Ottawa introduces new fuel ratings for cars
OTTAWA - Ottawa is introducing new fuel consumption ratings and labels for cars and trucks.
Federal Natural Resources Minister Joe Oliver says the new ratings will provide consumers with a more accurate reading of a vehicle's fuel efficiency by taking into account factors such as cold weather, air conditioner use and rapid acceleration and braking.
The government will also publish a list of the most fuel-efficient vehicles this year, which will include a online searchable database where consumers can go for information on different vehicles.
As part of the initiative, new labels will also be put on 2016 model vehicles, and will indicate how the vehicles compare with others in the same class in terms of CO2 emissions.
Last spring, a survey of nearly 600 car dealerships across the country found that labels were only affixed on 63 per cent of new vehicles being sold in outdoor lots.
Some dealers refused to use the previous labels claiming they gave inaccurate or misleading information about fuel efficiency, impeded the vision of customers test driving the cars and included the retail price.
Michael Hatch of the Canadian Automobile Dealers Association, which represents more than 3,000 dealers, said the new versions are supported by the industry as they provide more information to the consumer.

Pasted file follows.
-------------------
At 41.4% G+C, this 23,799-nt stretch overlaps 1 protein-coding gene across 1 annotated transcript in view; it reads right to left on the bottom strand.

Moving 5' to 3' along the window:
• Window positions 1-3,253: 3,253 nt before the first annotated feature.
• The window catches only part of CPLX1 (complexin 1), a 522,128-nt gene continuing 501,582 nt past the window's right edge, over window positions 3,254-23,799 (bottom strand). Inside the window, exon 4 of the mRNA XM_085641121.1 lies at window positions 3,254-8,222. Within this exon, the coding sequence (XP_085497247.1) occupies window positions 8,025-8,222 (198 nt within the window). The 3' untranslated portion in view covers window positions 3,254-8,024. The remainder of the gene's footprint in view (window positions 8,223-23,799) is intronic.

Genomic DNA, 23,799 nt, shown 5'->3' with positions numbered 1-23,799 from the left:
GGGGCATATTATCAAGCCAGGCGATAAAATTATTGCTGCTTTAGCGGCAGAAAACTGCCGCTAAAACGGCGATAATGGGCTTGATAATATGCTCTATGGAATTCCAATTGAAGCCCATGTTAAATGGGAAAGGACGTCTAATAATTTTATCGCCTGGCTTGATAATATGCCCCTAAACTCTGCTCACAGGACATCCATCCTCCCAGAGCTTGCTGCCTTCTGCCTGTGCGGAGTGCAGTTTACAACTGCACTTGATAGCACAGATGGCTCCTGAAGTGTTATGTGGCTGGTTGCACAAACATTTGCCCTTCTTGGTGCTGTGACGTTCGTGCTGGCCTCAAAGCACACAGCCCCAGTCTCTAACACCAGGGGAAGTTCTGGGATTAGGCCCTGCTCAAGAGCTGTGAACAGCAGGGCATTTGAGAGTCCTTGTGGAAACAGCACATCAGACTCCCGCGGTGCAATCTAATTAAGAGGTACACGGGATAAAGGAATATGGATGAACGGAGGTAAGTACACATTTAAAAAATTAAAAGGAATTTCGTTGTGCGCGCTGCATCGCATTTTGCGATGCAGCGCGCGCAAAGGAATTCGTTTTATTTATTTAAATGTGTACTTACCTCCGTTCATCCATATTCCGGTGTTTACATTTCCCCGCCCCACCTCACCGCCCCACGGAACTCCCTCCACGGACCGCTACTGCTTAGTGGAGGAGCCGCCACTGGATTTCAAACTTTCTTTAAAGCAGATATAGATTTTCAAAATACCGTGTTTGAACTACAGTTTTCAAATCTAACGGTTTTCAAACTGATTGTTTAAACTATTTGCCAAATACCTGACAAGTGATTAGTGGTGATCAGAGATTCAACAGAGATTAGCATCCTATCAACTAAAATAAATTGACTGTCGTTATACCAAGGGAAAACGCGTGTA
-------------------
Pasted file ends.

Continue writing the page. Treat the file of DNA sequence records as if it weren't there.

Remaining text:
"We want accurate information to be disseminated and a more rigorous testing regime on fuel consumption and fuel efficiency," said Hatch, the group's chief economist.
Although CADA supports the new methodology and criteria for the new labels, it does not want them mandatory on all vehicles because most of the information is already available to consumers elsewhere.
"Why would we mandate two million pieces of papers when all of that information is available for free on the Internet?" he asked. "It goes against the reality."
Meanwhile, the Canadian Automobile Association said providing consumers with how vehicles measure up in terms of fuel efficiency is key.
"Fuel consumption is becoming an increasingly important part of the purchasing decision for consumers, given the price of gas," said CAA spokesman Ian Jack.
He noted that it's a step forward for the labels to now include information about hybrid and electric cars.
"These vehicles are not taking over the market today but we do think they will become increasingly important over time, over the next few years, as people look to save money whenever they can when they're driving," said Jack.
â€” By Linda Nguyen in Toronto
Note to readers: This is a corrected version. An earlier story misspelled 'desseminated' in a quote in paragraph 8